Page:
Climate Change and Faithful Banking

By Sharon Delgado

This year the World Council of Churches put forth the initiative, “Climate-Responsible Finance: A Moral Imperative towards Children,” which links the deadly impacts of climate change on the world’s children with the strategy of engagement with banks that are invested in fossil fuels. At the launch of this initiative in May 2022, UN Secretary-General Antonio Guterres said, “It is now time for financial service providers to accelerate the shift to renewables. They have the power – and the responsibility. The scientific and moral imperative is clear: there must be no new investment in fossil fuel expansion, including production, infrastructure, and exploration.” 

Clearly, the climate impacts of our investments are linked to ethical decisions about our money. Here in the United States, an organization called Third Act, which is geared toward elders, is taking this connection to heart. Formed by seasoned climate organizer (and United Methodist) Bill McKibben, Third Act promotes both democracy and effective climate action.  Right now the organization is promoting their Banking on Our Future Campaign, which focuses on the four top  banks that fund fossil fuel projects: Bank of America, Wells Fargo, JPMorgan Chase, and Citibank. This “money pipeline” from banks enables fossil fuel companies to build new extraction, transportation, processing, sales, and export infrastructure that lock us into increasing fossil fuel use and accelerating global heating for decades–decades that the Intergovernmental Panel on Climate Change (IPCC) says we don’t have. Without the money pipeline, fossil fuel producers would have to stop funding new infrastructure, stop engaging in climate change denial, and make good on their promises to transition to renewable forms of energy.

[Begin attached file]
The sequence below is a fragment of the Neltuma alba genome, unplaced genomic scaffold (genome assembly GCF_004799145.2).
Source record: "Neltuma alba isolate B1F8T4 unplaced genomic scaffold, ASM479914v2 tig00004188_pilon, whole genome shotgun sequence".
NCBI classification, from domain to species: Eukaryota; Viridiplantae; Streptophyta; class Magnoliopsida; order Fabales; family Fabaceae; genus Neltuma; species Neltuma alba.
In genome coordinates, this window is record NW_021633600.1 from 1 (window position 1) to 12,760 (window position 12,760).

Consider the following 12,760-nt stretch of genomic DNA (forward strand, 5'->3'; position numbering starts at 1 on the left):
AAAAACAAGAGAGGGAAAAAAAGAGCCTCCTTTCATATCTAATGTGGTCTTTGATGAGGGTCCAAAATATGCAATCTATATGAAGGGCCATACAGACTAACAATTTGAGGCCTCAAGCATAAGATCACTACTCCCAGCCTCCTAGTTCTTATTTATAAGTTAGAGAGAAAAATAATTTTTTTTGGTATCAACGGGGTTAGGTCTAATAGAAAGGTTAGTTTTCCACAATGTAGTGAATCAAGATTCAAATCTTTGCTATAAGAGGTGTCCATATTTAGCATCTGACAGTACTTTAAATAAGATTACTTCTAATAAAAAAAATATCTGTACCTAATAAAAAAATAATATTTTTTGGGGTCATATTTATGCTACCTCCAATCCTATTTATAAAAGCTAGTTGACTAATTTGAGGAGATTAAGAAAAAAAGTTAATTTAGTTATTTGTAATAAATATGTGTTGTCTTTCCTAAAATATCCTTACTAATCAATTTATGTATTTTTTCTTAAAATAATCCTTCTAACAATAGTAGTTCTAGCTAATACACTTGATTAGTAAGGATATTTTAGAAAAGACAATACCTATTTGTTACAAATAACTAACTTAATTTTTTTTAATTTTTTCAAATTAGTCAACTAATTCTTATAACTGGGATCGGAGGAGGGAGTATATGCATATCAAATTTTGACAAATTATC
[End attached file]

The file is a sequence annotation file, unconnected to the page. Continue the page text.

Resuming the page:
In addition to my role as coordinator of the California-Nevada Annual Conference Climate Justice Ministries Task Force,  I am the United Methodist liaison on the board of Third Act Faith,  a working group of Third Act. One of my jobs is to interpret the good work of Third Act to the United Methodist Church and its members, to explain how participating in their Banking on Our Future Campaign is an act of faith, to share practical ways that United Methodists can be involved at every level of church life, and to encourage participation. A tall order! But when I break it down, I realize that all I have to do is interpret, explain, share, and encourage action. Perhaps some of you who read this will carry this work further, and God, “who is able to do immeasurably more than all we ask or imagine” (Eph. 3), will take it from there.

Interpreting the work of Third Act to the United Methodist Church, especially to retired clergy and laity, has been made easy by Bill McKibben and others who have explained it clearly. To understand Banking on Our Future’s rationale read Your Money Is Your Carbon and Want to Address Climate Change?  Change Your Bank. Why focus on elders?  People over sixty own seventy percent of the wealth in this country. There are 70 million of us, most of us vote, many of us have grandchildren or other children whom we love, and we hope to leave them a  planet  with abundant life that we have enjoyed. (See the PBS News Hour’s special with McKibben’s “brief but spectacular take” on Third Act and fighting for the climate and our democracy).